Let’s assume that you’re a developer or administrator, what does Trailhead have to offer you? Trailhead is broken into two major categories of trails; the ones that focus on declarative configuration and the trails that focus on using code to customize the platform. Each path has beginner, intermediate, and advanced trails that you can pursue to understand the intricacies of the platform. There are also several ancillary trails that cover things like learning how to use Wave Analytics, design things with Heroku, and build integrations into Microsoft products.
How Can Trailhead Potentially Improve?
Although Trailhead is one of my favorite things that Salesforce has created, there is always room for improvement. Here are a few ways that I’ve thought of where Trailhead could improve in the future to further assist in education for the community:
Salesforce is really big in supporting the ISVs that produce amazing apps to supplement the platform. One of the challenges that I hear about is having to learn so many apps. I could easily see Salesforce releasing something like ISV Trails for popular applications to get people taught and trained on the things they use. Having each ISV create a trail would make the Trailhead environment very unwieldy. One method of handling this might be that once a user connects to an org Trailhead will see which managed packages are installed and present the ISV Trails that correspond to the content in that org. This would allow users to get trained on the products that are relevant to them and would bypass some of the other restrictions with having to have ISV app licenses.
What I envision for this is the ability to have our SuPICE customers log into Trailhead and see the SuPICE trail available to them. This would allow them to go through several hands-on exercises to learn how to use the SuPICE platform and verify that they are doing the tasks correctly. This would also allow TerraSky to automate some of the training that takes place with our AppExchange applications. This is a very selfish desire for the ISV trails, but I know that if we have a desire to improve the rate and efficiency of training for our users then there must be other ISVs out there who want the same thing.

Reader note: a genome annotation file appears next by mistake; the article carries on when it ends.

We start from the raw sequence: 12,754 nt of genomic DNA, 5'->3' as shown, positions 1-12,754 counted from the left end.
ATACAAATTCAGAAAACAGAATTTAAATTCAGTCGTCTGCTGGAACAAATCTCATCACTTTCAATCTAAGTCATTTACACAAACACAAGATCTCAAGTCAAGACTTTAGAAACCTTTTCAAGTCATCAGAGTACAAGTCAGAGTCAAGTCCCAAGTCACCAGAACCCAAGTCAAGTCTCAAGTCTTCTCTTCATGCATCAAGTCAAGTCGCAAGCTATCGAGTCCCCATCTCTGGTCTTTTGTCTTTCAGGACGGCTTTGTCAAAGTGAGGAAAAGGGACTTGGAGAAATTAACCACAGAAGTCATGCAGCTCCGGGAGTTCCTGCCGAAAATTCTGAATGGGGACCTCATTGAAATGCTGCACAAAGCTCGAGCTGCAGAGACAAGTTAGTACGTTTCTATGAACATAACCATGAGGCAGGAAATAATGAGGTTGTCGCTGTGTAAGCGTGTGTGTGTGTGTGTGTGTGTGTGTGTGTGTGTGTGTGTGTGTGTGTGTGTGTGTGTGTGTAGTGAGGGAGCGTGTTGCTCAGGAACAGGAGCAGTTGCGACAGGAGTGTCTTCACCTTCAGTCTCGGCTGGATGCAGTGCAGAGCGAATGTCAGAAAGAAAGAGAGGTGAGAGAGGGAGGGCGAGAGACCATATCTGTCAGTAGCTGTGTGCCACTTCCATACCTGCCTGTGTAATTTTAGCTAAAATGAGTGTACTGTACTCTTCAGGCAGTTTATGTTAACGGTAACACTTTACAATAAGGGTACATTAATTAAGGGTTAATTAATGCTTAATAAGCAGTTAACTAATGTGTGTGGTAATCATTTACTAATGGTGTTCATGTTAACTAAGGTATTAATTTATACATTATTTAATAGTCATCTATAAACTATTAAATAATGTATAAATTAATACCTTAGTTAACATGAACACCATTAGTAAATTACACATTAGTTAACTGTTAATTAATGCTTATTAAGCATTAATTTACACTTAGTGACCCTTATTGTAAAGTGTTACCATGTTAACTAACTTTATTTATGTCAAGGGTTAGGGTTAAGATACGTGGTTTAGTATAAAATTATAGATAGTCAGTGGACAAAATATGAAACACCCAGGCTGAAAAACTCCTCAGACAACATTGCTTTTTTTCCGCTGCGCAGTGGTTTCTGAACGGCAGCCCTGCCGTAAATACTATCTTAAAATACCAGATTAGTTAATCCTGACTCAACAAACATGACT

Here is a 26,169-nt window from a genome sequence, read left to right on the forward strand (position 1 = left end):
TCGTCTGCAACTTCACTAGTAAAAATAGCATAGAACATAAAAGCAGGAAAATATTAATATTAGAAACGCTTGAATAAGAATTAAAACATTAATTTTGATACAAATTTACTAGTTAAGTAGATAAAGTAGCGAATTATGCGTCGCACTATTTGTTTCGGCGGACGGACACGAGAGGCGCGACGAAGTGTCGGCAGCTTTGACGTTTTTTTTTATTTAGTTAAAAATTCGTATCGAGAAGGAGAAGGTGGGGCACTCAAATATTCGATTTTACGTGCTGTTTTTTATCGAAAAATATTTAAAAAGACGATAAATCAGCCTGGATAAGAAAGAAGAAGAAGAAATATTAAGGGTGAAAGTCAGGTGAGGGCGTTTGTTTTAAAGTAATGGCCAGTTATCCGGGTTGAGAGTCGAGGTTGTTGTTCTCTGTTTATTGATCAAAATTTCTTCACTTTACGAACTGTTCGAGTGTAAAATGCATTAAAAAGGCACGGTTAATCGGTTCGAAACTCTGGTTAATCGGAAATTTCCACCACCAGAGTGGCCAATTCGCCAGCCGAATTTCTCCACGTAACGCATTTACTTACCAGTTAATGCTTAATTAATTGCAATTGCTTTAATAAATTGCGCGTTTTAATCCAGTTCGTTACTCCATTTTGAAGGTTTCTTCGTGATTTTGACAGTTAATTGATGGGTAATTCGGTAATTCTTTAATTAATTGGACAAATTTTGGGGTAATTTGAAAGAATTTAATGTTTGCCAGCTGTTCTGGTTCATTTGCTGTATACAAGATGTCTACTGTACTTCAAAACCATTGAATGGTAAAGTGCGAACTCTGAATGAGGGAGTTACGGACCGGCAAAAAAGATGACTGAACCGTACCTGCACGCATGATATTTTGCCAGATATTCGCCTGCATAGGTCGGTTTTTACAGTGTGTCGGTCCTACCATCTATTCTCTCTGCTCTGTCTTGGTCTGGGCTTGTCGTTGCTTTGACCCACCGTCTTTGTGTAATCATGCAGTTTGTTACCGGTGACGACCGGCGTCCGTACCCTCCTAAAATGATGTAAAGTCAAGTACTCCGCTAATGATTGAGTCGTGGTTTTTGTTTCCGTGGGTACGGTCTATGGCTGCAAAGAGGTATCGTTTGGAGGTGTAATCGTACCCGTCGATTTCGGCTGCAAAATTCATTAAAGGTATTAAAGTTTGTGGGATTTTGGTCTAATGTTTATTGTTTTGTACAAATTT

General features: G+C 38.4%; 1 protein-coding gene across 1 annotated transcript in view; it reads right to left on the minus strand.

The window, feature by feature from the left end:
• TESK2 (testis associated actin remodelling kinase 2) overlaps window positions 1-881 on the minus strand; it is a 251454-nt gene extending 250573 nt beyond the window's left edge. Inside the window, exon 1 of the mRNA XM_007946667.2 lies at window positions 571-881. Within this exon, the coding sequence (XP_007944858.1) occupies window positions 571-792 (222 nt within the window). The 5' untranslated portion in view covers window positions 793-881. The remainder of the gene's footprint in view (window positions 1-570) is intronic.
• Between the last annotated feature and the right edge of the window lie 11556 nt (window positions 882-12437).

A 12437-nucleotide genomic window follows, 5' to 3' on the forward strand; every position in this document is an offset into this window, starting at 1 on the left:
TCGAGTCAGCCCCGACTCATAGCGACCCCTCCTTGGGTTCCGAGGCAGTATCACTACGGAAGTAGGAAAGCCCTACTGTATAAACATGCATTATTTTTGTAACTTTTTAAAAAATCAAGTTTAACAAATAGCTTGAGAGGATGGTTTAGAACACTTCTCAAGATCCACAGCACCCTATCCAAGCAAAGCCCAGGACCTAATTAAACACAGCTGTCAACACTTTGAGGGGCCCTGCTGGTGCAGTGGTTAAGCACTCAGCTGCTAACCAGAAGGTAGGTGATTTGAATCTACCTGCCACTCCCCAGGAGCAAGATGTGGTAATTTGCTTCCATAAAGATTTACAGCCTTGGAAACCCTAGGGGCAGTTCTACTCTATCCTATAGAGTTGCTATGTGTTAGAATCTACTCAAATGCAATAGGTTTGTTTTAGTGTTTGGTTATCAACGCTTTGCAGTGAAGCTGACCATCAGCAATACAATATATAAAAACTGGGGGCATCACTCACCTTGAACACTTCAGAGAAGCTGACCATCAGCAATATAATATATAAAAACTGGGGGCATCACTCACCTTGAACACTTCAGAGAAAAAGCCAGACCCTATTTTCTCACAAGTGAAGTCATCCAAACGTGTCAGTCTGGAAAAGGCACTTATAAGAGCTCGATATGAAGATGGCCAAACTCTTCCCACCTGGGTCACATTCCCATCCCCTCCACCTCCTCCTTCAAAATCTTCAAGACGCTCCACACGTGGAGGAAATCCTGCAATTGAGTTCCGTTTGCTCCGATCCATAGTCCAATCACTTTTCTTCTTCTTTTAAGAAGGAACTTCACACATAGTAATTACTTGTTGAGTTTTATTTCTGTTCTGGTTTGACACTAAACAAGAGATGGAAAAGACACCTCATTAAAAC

Every company has a very specific way they use Salesforce and it can be a challenge to ramp people up on that process. What if Trailhead allowed companies to create trails specific to their business? This would allow the company to create interactive education that verified that the user not only took the course but also actually understands how to do the basic tasks. The biggest drawback to this idea is that someone at the company would have to invest a lot of time into making this a reality, but it could be well worth their while if it allows people to plow through Salesforce training at their own pace.
If you are trying to learn Salesforce then start with Trailhead. Between the 17+ trails and 70+ modules that are offered, it is difficult to have a more complete and comprehensive view of Salesforce in one place. In addition to that, a majority of the modules and projects are interacting with your actual org, or a developer org, so that you can gain the hands-on experience you need. Put on your learning hat and dive into Trailhead to really accelerate the way you work with the Salesforce platform.